Cyclooxygenase-2 inhibition sensitizes human colon carcinoma cells to TRAIL-induced apoptosis through clustering of DR5 and concentrating death-inducing signaling complex components into ceramide-enriched caveolae

Sophie Martin, Darren C Phillips, Kinga Szekely-Szucs, Lynda Elghazi, Fabienne Desmots, Janet A Houghton
Cancer Research 2005 December 15, 65 (24): 11447-58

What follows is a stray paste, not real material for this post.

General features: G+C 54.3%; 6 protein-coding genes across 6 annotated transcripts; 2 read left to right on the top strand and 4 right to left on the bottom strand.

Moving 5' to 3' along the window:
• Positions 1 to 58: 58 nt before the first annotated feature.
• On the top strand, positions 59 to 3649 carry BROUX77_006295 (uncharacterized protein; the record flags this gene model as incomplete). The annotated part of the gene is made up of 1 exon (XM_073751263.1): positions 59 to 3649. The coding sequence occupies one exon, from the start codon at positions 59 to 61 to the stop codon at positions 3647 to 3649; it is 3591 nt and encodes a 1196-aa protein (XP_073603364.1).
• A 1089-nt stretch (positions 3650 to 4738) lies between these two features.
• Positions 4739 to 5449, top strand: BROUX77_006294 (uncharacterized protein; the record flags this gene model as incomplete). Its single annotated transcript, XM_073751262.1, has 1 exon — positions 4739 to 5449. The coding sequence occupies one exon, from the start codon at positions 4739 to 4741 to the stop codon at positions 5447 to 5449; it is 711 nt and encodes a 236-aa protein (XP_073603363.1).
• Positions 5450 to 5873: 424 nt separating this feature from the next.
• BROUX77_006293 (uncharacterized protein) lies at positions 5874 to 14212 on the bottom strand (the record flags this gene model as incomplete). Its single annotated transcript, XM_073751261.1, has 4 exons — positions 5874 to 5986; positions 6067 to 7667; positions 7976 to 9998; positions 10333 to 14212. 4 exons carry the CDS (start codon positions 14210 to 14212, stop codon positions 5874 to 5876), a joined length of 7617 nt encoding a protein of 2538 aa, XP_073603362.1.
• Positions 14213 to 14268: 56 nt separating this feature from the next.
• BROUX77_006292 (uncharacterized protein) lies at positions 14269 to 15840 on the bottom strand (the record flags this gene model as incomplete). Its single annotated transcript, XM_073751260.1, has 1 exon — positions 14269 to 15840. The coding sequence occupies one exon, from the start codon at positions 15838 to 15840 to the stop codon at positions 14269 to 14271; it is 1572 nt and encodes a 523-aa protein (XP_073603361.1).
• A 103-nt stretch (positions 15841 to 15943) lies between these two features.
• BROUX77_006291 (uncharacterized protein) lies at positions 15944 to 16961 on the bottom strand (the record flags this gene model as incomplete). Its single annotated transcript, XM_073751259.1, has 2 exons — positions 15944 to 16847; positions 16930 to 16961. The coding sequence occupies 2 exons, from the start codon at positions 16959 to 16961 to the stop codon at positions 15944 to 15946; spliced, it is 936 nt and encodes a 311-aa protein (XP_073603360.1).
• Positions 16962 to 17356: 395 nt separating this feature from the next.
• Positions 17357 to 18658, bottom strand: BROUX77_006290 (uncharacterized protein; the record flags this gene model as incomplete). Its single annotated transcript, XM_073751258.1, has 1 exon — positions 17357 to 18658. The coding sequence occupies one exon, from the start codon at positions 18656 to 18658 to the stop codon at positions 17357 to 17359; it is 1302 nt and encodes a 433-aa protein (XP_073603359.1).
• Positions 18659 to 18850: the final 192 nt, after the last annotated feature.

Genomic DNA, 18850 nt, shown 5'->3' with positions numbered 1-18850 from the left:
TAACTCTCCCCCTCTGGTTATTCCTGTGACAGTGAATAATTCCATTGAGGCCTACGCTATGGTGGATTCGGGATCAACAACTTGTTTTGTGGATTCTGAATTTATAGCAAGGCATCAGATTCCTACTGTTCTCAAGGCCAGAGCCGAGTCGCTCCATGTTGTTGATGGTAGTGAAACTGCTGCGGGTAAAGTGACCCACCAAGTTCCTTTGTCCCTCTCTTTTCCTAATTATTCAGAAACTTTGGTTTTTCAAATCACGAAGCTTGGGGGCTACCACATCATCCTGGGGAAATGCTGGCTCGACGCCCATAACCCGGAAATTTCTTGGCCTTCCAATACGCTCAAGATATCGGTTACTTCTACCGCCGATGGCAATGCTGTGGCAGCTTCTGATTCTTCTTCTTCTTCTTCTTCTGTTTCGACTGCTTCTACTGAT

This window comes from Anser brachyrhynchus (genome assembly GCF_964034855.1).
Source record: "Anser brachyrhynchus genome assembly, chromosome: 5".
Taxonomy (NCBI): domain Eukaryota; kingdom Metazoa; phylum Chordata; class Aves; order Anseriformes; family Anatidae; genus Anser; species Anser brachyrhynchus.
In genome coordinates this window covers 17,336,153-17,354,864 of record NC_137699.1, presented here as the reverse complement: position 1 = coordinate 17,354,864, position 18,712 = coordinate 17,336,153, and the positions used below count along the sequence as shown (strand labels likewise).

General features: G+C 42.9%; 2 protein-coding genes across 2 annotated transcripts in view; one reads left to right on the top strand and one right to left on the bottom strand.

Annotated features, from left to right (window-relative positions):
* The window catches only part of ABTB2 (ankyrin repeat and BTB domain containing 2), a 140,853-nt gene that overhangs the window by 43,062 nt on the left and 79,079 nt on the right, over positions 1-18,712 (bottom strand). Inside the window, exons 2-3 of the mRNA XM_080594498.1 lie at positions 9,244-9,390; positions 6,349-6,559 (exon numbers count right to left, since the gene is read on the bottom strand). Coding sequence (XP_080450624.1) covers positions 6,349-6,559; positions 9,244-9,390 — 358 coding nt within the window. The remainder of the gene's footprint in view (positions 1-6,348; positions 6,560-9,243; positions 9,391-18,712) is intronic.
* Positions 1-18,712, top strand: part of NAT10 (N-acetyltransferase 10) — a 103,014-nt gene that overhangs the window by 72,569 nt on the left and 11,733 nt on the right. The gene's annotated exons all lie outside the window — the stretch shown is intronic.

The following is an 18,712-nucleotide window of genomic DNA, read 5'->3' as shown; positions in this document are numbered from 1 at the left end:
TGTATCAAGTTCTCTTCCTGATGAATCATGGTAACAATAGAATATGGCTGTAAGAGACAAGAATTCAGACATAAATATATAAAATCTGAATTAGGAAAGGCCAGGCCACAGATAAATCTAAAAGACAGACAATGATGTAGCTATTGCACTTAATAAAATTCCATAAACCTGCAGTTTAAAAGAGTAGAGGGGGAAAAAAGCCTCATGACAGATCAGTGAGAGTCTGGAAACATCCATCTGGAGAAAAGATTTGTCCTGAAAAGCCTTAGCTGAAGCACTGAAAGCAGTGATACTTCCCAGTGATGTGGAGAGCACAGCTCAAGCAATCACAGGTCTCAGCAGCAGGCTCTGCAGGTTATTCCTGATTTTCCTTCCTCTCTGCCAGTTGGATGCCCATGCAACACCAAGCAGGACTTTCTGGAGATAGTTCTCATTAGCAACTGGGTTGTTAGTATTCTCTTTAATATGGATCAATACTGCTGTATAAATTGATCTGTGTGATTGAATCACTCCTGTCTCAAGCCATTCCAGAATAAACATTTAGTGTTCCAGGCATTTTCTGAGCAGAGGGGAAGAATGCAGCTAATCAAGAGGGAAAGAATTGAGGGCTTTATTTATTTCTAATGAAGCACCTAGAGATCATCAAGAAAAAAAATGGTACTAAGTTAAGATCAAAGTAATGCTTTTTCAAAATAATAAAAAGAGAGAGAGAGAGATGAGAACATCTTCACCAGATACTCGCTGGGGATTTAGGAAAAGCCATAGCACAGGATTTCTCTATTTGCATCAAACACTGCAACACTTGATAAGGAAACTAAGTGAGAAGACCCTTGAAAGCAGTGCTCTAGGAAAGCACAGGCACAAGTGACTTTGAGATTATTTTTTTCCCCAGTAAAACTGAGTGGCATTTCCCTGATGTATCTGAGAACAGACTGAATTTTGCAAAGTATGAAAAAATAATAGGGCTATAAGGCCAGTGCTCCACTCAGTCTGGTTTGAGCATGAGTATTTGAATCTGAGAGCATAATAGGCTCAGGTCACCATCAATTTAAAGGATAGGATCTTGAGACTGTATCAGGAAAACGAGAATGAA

Cyclooxygenase-2 (COX-2) is up-regulated in human colon carcinomas, and its inhibition is associated with a reduction in tumorigenesis and a promotion of apoptosis. However, the mechanisms responsible for the antitumor effects of COX-2 inhibitors and how COX-2 modulates apoptotic signaling have not been clearly defined. We have shown that COX-2 inhibition sensitizes human colon carcinoma cells to tumor necrosis factor-related apoptosis-inducing ligand (TRAIL)-induced apoptosis by inducing clustering of the TRAIL receptor DR5 at the cell surface and the redistribution of the death-inducing signaling complex components (DR5, FADD, and procaspase-8) into cholesterol-rich and ceramide-rich domains known as caveolae. This process requires the accumulation of arachidonic acid and sequential activation of acid sphingomyelinase for the generation of ceramide within the plasma membrane outer leaflet. The current study highlights a novel mechanism to circumvent colorectal carcinoma cell resistance to TRAIL-mediated apoptosis using COX-2 inhibitors to manipulate the lipid metabolism within the plasma membrane.

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